- Magda Svenson — Swedish with a very thick accent. Very religious and severe. She was Bjorn Faulkner's nursemaid when he was a child and currently serves as his housekeeper. Her testimony covers the period between Karen Andre's initial employment and the night of January 16th. She highly disapproves of the loose sexual morality of Karen, but still loves Bjorn as if he were her own child.
- Detective Elmer Sweeney — Inspector of police and the first policeman to arrive on the scene. He is the one who found Bjorn's suicide note. He comes off as being a bit of a bumpkin in his testimony of the 16th and is somewhat naive.
- Nancy Lee Faulkner — Widow of Bjorn Faulkner and daughter of John Graham Whitfield. She met Bjorn at a society event and decided that she had to have him. Her testimony covers their courtship and marriage, portraying both as idyllic.
- John Graham Whitfield — Father-in-law of Bjorn Faulkner. He is the president of Whitfield National Bank. He purports himself as the kind of person who never loses his temper, but proves himself a liar several times in the course of both times he is called to the stand. In his first appearance on the stand, he testifies mainly on the financial matters of Bjorn.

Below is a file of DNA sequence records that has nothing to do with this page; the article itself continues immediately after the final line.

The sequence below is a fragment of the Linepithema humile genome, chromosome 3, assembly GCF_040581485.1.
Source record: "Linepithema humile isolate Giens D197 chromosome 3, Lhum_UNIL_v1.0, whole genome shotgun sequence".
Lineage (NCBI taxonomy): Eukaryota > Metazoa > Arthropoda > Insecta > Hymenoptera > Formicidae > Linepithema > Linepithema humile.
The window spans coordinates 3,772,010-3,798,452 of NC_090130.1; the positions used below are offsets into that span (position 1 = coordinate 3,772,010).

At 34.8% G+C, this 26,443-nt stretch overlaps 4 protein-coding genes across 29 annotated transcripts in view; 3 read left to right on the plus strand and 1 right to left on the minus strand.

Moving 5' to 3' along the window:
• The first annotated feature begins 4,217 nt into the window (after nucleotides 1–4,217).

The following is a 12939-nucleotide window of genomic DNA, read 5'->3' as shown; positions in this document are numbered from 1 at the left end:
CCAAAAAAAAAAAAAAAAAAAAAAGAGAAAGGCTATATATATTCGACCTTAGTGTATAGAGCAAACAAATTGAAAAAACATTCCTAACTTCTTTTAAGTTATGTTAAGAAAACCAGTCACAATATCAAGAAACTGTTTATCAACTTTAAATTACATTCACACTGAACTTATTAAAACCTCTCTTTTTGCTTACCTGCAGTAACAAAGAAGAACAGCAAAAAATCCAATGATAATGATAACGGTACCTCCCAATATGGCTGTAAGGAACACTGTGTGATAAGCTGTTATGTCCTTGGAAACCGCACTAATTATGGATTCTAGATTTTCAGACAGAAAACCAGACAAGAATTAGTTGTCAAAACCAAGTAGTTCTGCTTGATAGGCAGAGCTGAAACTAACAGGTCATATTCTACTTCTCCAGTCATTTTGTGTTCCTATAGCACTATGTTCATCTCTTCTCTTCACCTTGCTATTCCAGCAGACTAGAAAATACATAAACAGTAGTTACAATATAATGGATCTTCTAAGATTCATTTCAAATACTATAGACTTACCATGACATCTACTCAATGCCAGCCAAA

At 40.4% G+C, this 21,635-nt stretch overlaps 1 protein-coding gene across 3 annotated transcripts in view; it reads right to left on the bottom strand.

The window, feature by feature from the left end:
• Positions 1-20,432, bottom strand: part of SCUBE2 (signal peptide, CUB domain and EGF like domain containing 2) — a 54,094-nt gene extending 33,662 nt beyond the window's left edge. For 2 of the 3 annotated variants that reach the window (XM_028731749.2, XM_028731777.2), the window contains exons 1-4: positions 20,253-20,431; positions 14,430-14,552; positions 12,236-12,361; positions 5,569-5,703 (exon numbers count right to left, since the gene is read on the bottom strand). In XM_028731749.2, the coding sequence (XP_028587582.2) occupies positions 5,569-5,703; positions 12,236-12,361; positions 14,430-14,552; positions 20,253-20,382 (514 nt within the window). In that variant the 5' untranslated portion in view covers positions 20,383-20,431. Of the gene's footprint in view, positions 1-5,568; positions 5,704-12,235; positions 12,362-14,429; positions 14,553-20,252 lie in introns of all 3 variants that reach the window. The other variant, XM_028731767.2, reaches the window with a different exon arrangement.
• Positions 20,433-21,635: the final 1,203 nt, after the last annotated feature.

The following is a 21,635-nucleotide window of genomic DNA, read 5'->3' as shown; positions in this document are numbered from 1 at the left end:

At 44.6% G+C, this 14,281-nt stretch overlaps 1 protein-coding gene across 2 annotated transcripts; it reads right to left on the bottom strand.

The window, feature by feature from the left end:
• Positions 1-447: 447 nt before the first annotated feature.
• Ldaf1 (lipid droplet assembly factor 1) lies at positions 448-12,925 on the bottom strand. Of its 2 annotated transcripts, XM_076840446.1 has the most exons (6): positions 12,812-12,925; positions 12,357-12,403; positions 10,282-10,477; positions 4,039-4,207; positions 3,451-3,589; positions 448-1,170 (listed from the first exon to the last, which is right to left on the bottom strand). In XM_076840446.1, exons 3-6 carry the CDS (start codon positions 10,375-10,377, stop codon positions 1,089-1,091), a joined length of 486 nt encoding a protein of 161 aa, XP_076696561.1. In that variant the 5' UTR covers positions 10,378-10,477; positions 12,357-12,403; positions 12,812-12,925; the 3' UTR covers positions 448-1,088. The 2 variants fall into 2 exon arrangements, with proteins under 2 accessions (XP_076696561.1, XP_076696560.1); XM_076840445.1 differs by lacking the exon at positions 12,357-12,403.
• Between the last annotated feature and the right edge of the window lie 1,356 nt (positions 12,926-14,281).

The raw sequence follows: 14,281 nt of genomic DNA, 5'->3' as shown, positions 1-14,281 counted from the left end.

Witnesses for the defense
- Siegurd Jungquist — Swedish with a faint accent. He was hired as Bjorn Faulkner's bookkeeper, and was promoted to secretary after Karen was fired. He admires Bjorn highly and would do anything to help him. His testimony regards events between Karen's firing and the night of January 16th and related financial matters. He blows up after being called a liar by D.A. Flint.
- Lawrence "Guts" Regan — A gangster who is in love with Karen Andre. His testimony covers the time from when he met Karen to the day before the trial. He tells the story of after he and Bjorn left Andre's penthouse. He accuses John Graham Whitfield of killing Faulkner.
- Karen Andre — Faulkner's mistress and business partner. She accuses Nancy Lee Whitfield of being elevated to the high state of matrimony by purchase.